Around 600 people including 100 children from the Grenfell Tower neighbourhood have been referred to mental health services in the aftermath of the fire, new figures show.
The emotional toll of the disaster was uncovered after health professionals visited thousands of people from the area to determine if they needed help from the NHS.
The Central and North West London NHS Foundation Trust said the referrals for specialist assessments were also made as a result of GP appointments and calls made to a specialist hotline.
Additionally, The Curve community centre has been operating a walk-in service for those living in the neighbourhood, from which referrals have been made.
Survivors who escaped Grenfell Tower and families left bereaved by the tragedy are among those seeking professional help, it is understood.
It is feared many of those affected by the fire or who witnessed it devastate the 24-storey block in June might have been left traumatised by the night's hellish scenes.
Police believe around 80 people died when Grenfell Tower was engulfed by flames, while hundreds more were displaced from their homes.
A spokesman for the NHS trust, which provides mental health services across parts of the capital, said staff had knocked on 2,200 doors in the west London neighbourhood.
Around 2,000 people have been seen face-to-face by either NHS staff or those working at the walk-in centre, he added.
Survivors were visited in their temporary accommodation, often hotel rooms, by the NHS trust's outreach team.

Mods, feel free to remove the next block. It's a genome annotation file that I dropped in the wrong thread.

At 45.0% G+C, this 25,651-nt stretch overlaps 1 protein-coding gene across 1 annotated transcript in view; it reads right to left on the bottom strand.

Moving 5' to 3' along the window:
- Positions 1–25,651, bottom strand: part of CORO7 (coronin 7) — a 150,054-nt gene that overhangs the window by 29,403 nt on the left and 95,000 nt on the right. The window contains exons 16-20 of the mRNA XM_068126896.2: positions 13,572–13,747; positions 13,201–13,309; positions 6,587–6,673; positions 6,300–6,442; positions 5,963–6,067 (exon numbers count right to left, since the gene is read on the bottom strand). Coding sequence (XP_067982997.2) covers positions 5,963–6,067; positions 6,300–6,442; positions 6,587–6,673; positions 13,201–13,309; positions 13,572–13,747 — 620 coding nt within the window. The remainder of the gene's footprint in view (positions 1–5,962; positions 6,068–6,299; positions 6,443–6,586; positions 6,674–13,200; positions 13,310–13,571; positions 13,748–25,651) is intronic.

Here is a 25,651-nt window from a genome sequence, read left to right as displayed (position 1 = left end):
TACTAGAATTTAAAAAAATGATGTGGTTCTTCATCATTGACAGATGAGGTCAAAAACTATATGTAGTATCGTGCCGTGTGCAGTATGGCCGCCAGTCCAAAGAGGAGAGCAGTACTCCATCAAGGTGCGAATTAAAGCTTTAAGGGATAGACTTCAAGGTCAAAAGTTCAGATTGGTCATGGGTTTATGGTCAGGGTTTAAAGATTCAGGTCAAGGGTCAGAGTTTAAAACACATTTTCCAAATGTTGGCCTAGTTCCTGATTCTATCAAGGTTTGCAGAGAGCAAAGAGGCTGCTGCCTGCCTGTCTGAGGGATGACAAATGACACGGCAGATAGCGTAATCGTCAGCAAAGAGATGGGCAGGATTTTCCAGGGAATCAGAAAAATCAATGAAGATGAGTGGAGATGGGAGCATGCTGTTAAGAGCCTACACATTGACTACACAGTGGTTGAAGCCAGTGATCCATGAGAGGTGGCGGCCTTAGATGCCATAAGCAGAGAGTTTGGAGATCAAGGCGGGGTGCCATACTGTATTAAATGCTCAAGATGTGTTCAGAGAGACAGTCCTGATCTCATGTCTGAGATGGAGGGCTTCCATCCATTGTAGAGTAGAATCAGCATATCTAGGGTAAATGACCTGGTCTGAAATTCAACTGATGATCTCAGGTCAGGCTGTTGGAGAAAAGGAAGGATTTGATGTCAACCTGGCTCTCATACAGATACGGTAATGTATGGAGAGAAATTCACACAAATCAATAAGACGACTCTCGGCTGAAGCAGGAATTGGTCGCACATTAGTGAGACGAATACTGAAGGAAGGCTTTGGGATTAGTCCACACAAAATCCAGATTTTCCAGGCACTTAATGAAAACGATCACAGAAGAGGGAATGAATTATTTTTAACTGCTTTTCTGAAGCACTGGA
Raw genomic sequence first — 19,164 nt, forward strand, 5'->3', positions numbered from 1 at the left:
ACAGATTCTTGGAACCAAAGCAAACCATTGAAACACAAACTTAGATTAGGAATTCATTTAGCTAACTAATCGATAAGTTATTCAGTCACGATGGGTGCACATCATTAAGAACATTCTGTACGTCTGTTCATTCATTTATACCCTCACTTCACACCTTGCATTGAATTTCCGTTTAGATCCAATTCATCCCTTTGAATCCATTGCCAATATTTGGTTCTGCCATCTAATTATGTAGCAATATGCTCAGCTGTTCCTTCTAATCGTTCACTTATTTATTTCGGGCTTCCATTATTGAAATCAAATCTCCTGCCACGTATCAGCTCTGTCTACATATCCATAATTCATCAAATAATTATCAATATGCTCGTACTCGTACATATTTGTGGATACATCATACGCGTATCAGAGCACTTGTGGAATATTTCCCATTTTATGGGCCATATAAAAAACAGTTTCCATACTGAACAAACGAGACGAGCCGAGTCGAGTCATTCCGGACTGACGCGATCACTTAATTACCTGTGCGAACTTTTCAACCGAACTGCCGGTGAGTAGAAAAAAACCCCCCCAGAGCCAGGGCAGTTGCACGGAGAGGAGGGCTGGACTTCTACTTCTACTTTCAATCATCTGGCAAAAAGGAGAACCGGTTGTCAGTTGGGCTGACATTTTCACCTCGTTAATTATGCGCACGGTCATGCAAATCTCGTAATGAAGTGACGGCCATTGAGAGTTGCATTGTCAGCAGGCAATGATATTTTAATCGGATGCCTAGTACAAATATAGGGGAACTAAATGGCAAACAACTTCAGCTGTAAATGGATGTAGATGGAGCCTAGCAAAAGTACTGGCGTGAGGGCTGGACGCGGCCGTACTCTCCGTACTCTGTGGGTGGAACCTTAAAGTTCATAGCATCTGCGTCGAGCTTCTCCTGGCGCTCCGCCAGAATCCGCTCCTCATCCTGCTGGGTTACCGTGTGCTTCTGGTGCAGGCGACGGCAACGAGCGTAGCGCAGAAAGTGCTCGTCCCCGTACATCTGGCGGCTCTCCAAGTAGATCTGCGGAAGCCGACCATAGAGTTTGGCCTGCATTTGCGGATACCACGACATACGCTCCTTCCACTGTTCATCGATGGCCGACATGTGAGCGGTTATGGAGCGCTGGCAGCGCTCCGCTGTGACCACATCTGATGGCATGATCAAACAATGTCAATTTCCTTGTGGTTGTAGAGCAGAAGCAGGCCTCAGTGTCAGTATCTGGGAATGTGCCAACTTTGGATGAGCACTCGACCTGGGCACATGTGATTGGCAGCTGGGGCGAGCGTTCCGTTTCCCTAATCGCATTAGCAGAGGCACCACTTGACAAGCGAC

The child and adolescent mental health services are tasked with handling the scores of referrals for younger people affected by what they saw.
The latest figures came after residents claimed during a heated public meeting on Wednesday night that seeing the blackened shell of the tower every day was causing much distress.
Plans are in place for the remains to be covered by protective wrapping from around mid-August.
Borough fire commander Spencer Sutcliffe told the meeting at Notting Hill Methodist Church that his crews had been "really deeply affected and saddened" by the disaster.
Two months on from the fire, residents used the event to tell key figures in the response team that many of their questions remained unanswered, condemning the rebuilding efforts as "terrible".
The leader of Kensington and Chelsea Council, Elizabeth Campbell, faced sustained criticism during the session and was heckled as she spoke.
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